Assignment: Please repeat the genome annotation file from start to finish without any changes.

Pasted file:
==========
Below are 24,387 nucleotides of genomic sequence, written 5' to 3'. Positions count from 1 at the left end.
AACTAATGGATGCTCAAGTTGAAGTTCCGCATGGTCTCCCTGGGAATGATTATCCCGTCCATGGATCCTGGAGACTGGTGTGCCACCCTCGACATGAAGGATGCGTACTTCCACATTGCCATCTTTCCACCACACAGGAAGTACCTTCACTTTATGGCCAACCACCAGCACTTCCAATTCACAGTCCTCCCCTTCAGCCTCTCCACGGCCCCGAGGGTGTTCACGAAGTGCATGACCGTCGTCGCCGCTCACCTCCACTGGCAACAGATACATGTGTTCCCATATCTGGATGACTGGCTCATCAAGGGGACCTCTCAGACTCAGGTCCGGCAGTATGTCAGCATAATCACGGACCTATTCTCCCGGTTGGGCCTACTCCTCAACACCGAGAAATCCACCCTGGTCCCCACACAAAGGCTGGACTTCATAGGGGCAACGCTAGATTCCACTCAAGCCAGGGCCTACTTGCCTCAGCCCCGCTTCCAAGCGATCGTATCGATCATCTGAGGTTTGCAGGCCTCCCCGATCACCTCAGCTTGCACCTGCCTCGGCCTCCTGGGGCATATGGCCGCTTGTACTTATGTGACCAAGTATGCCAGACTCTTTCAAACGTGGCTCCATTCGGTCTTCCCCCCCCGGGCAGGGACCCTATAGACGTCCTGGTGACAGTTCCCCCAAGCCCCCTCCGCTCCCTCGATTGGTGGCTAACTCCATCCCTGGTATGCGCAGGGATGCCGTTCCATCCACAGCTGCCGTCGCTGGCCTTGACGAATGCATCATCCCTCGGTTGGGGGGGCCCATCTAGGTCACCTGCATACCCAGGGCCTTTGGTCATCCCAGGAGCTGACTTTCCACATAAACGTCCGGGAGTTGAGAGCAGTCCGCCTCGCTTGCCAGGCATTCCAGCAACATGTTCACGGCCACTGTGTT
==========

Below are 24,387 nucleotides of genomic sequence, written 5' to 3'. Positions count from 1 at the left end.
AACTAATGGATGCTCAAGTTGAAGTTCCGCATGGTCTCCCTGGGAATGATTATCCCGTCCATGGATCCTGGAGACTGGTGTGCCACCCTCGACATGAAGGATGCGTACTTCCACATTGCCATCTTTCCACCACACAGGAAGTACCTTCACTTTATGGCCAACCACCAGCACTTCCAATTCACAGTCCTCCCCTTCAGCCTCTCCACGGCCCCGAGGGTGTTCACGAAGTGCATGACCGTCGTCGCCGCTCACCTCCACTGGCAACAGATACATGTGTTCCCATATCTGGATGACTGGCTCATCAAGGGGACCTCTCAGACTCAGGTCCGGCAGTATGTCAGCATAATCACGGACCTATTCTCCCGGTTGGGCCTACTCCTCAACACCGAGAAATCCACCCTGGTCCCCACACAAAGGCTGGACTTCATAGGGGCAACGCTAGATTCCACTCAAGCCAGGGCCTACTTGCCTCAGCCCCGCTTCCAAGCGATCGTATCGATCATCTGAGGTTTGCAGGCCTCCCCGATCACCTCAGCTTGCACCTGCCTCGGCCTCCTGGGGCATATGGCCGCTTGTACTTATGTGACCAAGTATGCCAGACTCTTTCAAACGTGGCTCCATTCGGTCTTCCCCCCCCGGGCAGGGACCCTATAGACGTCCTGGTGACAGTTCCCCCAAGCCCCCTCCGCTCCCTCGATTGGTGGCTAACTCCATCCCTGGTATGCGCAGGGATGCCGTTCCATCCACAGCTGCCGTCGCTGGCCTTGACGAATGCATCATCCCTCGGTTGGGGGGGCCCATCTAGGTCACCTGCATACCCAGGGCCTTTGGTCATCCCAGGAGCTGACTTTCCACATAAACGTCCGGGAGTTGAGAGCAGTCCGCCTCGCTTGCCAGGCATTCCAGCAACATGTTCACGGCCACTGTGTT